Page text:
Bernini in the Galleria Borghese

Several prominent names have been associated with the papacy over the centuries, an astounding number of which were within a relatively short time frame between the 15th and 17th centuries. Just to mention a few, the Della Rovere family gave us two popes, Sixtus IV (1471-1484) and Julius II (1503-1513). The Farnese family is represented in papal history by Paul III (1534-1549). From the Borghese family came Paul V (1603-1621). The famous Barberini family is represented by Urban VIII (1623-1644). He was followed by Innocent X (1644-1655) of the Pamphilj family and Alexander VII (1655-1667) of the Chigi family.

All of these popes commissioned important works of sculpture and paintings from the

most famous artists of the era, such as Michelangelo, Bramante, Raphael, Bernini and many more. Our attention today falls on one of these artists, Gian Lorenzo Bernini (1598-1680) and his special relationship with the Borghese family, namely Paul V and especially his nephew, Cardinal Scipione Borghese.

A curiosity

When Bernini was eight years old he was already the talk of the town for his incredible talent as an artist. Cardinal Borghese was so impressed with this child prodigy that he brought him to meet his uncle, Paul V. The Pope put the young boy to the test, telling him to sketch a human head, then and there in his presence. Using paper and pen provided to him, the eight-year-old, not the least bit intimidated, began to sketch. After a few minutes he stopped and asked the pontiff: "Do you want a man or a woman? Young or old? Sad or cheerful expression"? The Pope was impressed and amused by the questions and he told him just to draw the head of St. Paul, his patron saint. Bernini finished the sketch in 30 minutes in the presence of the Pope and several cardinals. The pontiff's comment was: "This child will be the Michelangelo of his age". The Pope gave the boy twelve gold coins which Bernini kept until the day he died, over 70 years later. This was the beginning of a long and fruitful collaboration between Bernini and the Borghese family.

The Borghese family owned an immense piece of property in Rome which still bears the family name, Villa Borghese, today a sprawling public park. On this spacious site between 1607 and 1613 the Borghese Pope had a magnificent building constructed called Villa Pinciana (photo 1) after the name of the hill where it is located. He gave this magnificent villa to his nephew, Cardinal Scipione, who began to furnish it with his personal and extensive collection of artwork. The cardinal showered Bernini with commissions, putting many of his sculptures on display in his villa. This is the building which we know today as the home of Galleria Borghese, one of the most prestigious museums in Europe.

What follows is a list of seven amazing sculptures of Bernini in the museum today, along with a short description of the subject matter and a few curious comments.

Photo 2: David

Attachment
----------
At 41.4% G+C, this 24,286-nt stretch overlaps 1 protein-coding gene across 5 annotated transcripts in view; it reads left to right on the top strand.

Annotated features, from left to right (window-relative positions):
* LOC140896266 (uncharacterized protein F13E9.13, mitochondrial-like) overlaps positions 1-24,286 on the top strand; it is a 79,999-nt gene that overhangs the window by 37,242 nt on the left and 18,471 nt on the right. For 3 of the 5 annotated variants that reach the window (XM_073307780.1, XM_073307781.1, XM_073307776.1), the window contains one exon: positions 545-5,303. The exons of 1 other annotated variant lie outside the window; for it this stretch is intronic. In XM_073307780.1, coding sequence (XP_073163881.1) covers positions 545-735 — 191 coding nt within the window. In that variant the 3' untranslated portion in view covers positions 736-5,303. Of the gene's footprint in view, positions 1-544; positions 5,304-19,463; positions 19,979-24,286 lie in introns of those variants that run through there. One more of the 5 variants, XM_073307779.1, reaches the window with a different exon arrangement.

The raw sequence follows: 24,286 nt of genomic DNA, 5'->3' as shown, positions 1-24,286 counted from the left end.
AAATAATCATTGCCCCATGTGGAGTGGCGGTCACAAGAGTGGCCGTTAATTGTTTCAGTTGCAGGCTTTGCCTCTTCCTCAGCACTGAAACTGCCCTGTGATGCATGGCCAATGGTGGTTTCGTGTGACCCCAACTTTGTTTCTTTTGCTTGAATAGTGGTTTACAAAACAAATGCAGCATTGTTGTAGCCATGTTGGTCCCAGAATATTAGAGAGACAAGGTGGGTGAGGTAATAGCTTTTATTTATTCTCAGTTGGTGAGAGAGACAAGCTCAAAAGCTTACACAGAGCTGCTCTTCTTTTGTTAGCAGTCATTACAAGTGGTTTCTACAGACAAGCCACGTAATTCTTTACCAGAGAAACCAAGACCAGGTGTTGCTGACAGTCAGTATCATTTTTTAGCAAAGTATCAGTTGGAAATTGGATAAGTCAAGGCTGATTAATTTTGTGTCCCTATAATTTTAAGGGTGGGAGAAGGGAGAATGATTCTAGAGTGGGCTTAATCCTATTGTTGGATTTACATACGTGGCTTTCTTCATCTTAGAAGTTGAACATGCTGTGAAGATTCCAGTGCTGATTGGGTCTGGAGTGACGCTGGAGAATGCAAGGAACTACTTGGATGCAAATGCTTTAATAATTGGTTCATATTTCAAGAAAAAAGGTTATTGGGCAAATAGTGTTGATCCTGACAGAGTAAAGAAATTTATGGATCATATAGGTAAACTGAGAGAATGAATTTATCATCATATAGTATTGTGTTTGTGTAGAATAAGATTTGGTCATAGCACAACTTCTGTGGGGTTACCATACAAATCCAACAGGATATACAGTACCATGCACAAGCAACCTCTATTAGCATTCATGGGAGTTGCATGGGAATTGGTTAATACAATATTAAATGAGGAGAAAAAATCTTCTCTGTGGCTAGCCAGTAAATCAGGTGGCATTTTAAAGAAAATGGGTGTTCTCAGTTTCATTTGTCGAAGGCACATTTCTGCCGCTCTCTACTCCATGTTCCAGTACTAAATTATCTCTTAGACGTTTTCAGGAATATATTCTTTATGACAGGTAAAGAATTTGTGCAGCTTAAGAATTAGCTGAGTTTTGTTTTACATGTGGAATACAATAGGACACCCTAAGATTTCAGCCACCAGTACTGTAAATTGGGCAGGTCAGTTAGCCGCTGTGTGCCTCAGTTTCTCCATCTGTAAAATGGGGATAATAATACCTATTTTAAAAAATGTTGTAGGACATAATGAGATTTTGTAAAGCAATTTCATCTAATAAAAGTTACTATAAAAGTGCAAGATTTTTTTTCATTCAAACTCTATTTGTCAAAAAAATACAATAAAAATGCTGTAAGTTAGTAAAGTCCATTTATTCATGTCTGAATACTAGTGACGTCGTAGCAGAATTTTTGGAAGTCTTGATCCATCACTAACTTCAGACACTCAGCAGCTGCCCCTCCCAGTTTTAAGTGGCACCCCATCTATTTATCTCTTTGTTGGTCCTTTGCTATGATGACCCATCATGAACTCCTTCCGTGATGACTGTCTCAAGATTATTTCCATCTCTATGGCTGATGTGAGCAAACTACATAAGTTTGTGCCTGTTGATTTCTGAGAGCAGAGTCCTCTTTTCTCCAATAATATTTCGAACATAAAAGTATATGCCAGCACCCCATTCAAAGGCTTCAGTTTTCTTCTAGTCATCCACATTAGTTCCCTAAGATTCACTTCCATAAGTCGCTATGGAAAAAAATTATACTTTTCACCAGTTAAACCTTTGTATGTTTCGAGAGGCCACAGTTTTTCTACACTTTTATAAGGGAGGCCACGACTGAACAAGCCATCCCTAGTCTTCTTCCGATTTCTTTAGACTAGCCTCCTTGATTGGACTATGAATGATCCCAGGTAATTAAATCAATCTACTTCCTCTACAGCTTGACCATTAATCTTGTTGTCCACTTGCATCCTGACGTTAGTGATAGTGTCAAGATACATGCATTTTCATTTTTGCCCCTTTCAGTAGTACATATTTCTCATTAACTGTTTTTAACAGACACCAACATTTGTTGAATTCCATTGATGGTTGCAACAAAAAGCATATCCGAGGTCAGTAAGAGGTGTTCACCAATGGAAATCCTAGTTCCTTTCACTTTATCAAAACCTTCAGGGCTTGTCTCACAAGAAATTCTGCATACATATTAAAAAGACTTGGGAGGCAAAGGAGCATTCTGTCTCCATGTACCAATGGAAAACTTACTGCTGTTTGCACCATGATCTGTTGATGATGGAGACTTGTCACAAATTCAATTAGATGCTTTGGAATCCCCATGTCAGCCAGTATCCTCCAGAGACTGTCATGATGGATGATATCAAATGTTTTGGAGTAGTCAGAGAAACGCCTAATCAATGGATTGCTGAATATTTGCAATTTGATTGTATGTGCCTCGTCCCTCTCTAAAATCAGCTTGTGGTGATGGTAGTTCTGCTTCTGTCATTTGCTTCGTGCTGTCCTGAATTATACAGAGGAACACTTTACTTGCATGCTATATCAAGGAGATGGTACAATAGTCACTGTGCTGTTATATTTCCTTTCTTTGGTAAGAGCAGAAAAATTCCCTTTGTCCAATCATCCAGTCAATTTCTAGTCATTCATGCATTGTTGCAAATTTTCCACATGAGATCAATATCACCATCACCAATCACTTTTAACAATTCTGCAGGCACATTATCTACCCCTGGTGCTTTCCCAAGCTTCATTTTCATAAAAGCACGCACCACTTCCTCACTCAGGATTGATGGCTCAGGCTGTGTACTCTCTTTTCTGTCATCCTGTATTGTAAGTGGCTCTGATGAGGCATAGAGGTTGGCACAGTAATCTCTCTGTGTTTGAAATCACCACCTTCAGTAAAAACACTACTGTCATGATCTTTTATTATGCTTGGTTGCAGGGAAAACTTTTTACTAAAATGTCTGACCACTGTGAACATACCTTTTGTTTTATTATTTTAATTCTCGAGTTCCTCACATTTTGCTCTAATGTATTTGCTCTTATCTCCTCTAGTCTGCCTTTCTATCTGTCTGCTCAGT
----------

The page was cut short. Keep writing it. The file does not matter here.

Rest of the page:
The biblical story of David and Goliath has been a favorite subject of artists for centuries. This work was commissioned by Cardinal Borghese when Bernini was 25 years old. David is depicted at the culminating moment, just as he is about to hurl the stone with his slingshot.

A curiosity

The face of David is one of several self portraits by Bernini. An eagle is depicted on the base of the statue, representing the eagle on the coat of arms of the Borghese family.

Photo 3: Apollo and Daphne

Apollo, the god of youth and manly beauty, fell in love with Daphne, a beautiful young nymph. She, however, disdained his attentions and attempted to avoid him. One day Apollo was chasing the poor girl and in order to escape his clutches she asked the gods to turn her into a laurel tree. Bernini masterfully depicts the moment at which the god reaches Daphne just as her body begins to change into a tree. This work was commissioned by Cardinal Borghese in 1622 when Bernini was 24 years old.

Photos 4: The Rape of Proserpina

Pluto, god of the Underworld, carries down to Hades a beautiful young girl, Proserpina. This sculpture, created by Bernini at age 24, perhaps more than all his other works, displays the incredible skill and genius of the artist.

Photo 5: The She-goat Amaltea

A legend says that the god Zeus was nursed as a baby by the nymph Amaltea, depicted as a she-goat and considered the personification of abundance. This was the first work created by Bernini for Cardinal Borghese in 1615 when the artist was only 17 years old.

Photos 6 and 7: Busts of Scipione Borghese

In 1632, while Bernini was busy decorating the interior of St. Peter's Basilica, he began work on a portrait-bust of Cardinal Borghese, his great patron. In the final phase of the work a lesion emerged on the surface of the marble near the forehead of the bust. Bernini himself repaired the abrasion, but, being a perfectionist, he was not satisfied with the result, so he decided to carve a new one. Photo 7 is the original and photo 8 is the second version.

A curiosity

According to Francesco Boldinucci, writing in 1692, Bernini finished the second version in 15 days; three days according to Domenico Bernini, the artist's son, writing in 1713.

Photo 8: Bust of Paul V Borghese

This is another work by the youthful Bernini carved in 1617 when he was 19 years old. According to Domenico, in his biography of his father, the pontiff was so pleased with the little bust that he kept it permanently on his writing desk.

I can't praise this museum enough. It is also home to many other sculptures by other artists, as well as several paintings by Caravaggio, Raphael and many others. Maybe I should do a part 2 of the Galleria Borghese in an upcoming post?

Saturday, October 1, 2016

The Baths of Caraclla

Today's photos:

1. The Aqua Appia, the first aqueduct built in Rome in 312 B.C.